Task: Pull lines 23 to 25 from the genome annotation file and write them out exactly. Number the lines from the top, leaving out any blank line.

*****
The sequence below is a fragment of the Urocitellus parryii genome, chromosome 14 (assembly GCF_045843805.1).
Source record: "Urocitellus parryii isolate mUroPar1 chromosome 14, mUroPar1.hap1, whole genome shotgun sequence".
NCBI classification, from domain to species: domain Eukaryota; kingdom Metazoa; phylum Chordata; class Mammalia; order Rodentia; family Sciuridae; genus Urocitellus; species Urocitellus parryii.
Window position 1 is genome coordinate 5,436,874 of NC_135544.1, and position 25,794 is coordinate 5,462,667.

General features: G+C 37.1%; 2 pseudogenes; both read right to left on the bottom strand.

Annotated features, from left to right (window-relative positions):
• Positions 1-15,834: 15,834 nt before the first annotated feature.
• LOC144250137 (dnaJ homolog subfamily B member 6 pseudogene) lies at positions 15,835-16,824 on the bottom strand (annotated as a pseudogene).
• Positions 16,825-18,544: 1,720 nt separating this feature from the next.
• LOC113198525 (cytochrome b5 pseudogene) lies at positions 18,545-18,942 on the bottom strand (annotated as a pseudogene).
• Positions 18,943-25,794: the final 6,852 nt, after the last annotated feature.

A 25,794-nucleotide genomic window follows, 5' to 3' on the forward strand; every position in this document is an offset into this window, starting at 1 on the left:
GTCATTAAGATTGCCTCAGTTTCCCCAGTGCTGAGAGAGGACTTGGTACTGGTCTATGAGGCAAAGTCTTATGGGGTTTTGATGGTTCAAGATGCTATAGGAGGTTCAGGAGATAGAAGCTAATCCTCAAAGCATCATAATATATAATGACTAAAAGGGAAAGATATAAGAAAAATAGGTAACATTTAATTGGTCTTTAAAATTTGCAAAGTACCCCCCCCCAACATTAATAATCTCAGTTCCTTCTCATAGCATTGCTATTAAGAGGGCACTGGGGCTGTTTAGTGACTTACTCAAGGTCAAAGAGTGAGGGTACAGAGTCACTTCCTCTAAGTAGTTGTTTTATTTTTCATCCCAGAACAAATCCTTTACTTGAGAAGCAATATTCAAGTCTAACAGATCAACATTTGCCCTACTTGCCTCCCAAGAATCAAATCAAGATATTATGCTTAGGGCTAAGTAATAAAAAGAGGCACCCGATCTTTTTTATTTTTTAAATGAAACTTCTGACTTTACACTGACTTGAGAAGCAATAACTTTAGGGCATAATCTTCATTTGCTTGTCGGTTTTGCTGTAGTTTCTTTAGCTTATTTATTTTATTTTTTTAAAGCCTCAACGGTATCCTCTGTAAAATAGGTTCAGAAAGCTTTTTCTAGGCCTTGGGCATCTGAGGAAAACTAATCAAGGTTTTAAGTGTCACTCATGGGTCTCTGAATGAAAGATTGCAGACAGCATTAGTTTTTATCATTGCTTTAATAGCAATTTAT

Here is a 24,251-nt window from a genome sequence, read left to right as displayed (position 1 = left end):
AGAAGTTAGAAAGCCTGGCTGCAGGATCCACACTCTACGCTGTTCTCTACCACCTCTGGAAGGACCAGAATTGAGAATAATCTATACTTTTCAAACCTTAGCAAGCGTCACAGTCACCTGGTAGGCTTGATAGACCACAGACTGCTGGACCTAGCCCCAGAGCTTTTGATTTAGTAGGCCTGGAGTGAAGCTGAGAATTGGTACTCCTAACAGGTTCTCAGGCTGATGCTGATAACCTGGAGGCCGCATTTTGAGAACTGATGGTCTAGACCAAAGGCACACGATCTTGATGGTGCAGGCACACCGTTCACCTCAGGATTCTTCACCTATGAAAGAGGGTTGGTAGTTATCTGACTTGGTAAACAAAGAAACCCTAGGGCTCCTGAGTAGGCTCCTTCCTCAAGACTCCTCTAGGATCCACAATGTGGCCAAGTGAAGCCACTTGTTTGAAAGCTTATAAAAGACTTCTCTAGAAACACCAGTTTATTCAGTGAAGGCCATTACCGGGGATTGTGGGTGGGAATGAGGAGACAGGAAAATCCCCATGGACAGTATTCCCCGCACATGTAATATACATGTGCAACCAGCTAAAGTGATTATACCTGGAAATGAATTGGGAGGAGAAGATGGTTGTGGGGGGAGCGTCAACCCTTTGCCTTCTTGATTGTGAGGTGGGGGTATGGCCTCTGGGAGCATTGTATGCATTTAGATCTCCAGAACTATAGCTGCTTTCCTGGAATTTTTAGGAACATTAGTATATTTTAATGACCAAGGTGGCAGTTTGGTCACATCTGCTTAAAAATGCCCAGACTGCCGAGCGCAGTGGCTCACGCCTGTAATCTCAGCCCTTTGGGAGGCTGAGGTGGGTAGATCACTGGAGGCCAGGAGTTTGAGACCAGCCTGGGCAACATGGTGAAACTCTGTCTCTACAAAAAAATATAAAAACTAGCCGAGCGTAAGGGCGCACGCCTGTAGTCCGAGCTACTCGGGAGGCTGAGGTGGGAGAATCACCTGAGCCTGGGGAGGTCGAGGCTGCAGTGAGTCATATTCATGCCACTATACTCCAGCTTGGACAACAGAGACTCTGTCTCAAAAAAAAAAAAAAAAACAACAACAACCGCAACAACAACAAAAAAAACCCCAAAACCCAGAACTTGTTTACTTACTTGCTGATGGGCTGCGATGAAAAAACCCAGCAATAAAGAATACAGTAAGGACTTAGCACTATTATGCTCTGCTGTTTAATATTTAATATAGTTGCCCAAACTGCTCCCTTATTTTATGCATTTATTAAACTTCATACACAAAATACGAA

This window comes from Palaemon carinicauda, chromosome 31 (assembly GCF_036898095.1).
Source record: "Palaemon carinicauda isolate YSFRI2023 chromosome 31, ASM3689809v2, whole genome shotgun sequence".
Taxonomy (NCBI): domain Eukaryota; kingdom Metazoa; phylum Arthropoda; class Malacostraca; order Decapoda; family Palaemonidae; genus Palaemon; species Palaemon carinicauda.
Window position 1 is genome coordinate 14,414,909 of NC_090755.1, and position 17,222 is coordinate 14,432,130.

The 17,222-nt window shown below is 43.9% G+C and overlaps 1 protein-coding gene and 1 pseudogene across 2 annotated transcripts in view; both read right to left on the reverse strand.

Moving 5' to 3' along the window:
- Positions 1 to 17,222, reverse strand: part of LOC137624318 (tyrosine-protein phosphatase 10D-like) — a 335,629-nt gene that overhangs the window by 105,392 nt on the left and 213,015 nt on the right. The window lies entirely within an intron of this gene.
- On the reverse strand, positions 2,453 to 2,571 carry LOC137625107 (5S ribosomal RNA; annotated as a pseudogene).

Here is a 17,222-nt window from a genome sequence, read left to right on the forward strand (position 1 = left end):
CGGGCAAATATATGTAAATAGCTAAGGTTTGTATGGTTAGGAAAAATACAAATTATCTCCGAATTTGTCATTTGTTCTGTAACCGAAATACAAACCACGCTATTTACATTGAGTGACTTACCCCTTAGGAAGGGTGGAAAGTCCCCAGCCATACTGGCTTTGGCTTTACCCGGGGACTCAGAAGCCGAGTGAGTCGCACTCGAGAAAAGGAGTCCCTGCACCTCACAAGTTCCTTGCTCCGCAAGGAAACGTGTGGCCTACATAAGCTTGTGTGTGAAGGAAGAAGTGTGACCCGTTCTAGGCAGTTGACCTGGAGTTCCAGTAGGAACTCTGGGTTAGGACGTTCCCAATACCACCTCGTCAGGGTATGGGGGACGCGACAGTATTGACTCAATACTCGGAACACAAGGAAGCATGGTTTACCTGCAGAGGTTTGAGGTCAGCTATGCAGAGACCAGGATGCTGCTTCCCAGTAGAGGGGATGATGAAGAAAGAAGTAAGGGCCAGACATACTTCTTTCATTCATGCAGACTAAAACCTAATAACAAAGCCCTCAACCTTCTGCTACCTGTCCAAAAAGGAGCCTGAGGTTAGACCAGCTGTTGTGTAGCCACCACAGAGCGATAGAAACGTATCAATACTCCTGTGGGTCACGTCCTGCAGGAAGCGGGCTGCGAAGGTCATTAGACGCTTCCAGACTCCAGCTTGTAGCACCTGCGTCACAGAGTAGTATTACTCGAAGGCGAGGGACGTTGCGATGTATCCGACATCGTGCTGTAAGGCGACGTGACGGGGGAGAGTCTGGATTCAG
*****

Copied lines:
- On the reverse strand, positions 2,453 to 2,571 carry LOC137625107 (5S ribosomal RNA; annotated as a pseudogene).

Here is a 17,222-nt window from a genome sequence, read left to right on the forward strand (position 1 = left end):
CGGGCAAATATATGTAAATAGCTAAGGTTTGTATGGTTAGGAAAAATACAAATTATCTCCGAATTTGTCATTTGTTCTGTAACCGAAATACAAACCACGCTATTTACATTGAGTGACTTACCCCTTAGGAAGGGTGGAAAGTCCCCAGCCATACTGGCTTTGGCTTTACCCGGGGACTCAGAAGCCGAGTGAGTCGCACTCGAGAAAAGGAGTCCCTGCACCTCACAAGTTCCTTGCTCCGCAAGGAAACGTGTGGCCTACATAAGCTTGTGTGTGAAGGAAGAAGTGTGACCCGTTCTAGGCAGTTGACCTGGAGTTCCAGTAGGAACTCTGGGTTAGGACGTTCCCAATACCACCTCGTCAGGGTATGGGGGACGCGACAGTATTGACTCAATACTCGGAACACAAGGAAGCATGGTTTACCTGCAGAGGTTTGAGGTCAGCTATGCAGAGACCAGGATGCTGCTTCCCAGTAGAGGGGATGATGAAGAAAGAAGTAAGGGCCAGACATACTTCTTTCATTCATGCAGACTAAAACCTAATAACAAAGCCCTCAACCTTCTGCTACCTGTCCAAAAAGGAGCCTGAGGTTAGACCAGCTGTTGTGTAGCCACCACAGAGCGATAGAAACGTATCAATACTCCTGTGGGTCACGTCCTGCAGGAAGCGGGCTGCGAAGGTCATTAGACGCTTCCAGACTCCAGCTTGTAGCACCTGCGTCACAGAGTAGTATTACTCGAAGGCGAGGGACGTTGCGATGTATCCGACATCGTGCTGTAAGGCGACGTGACGGGGGAGAGTCTGGATTCAG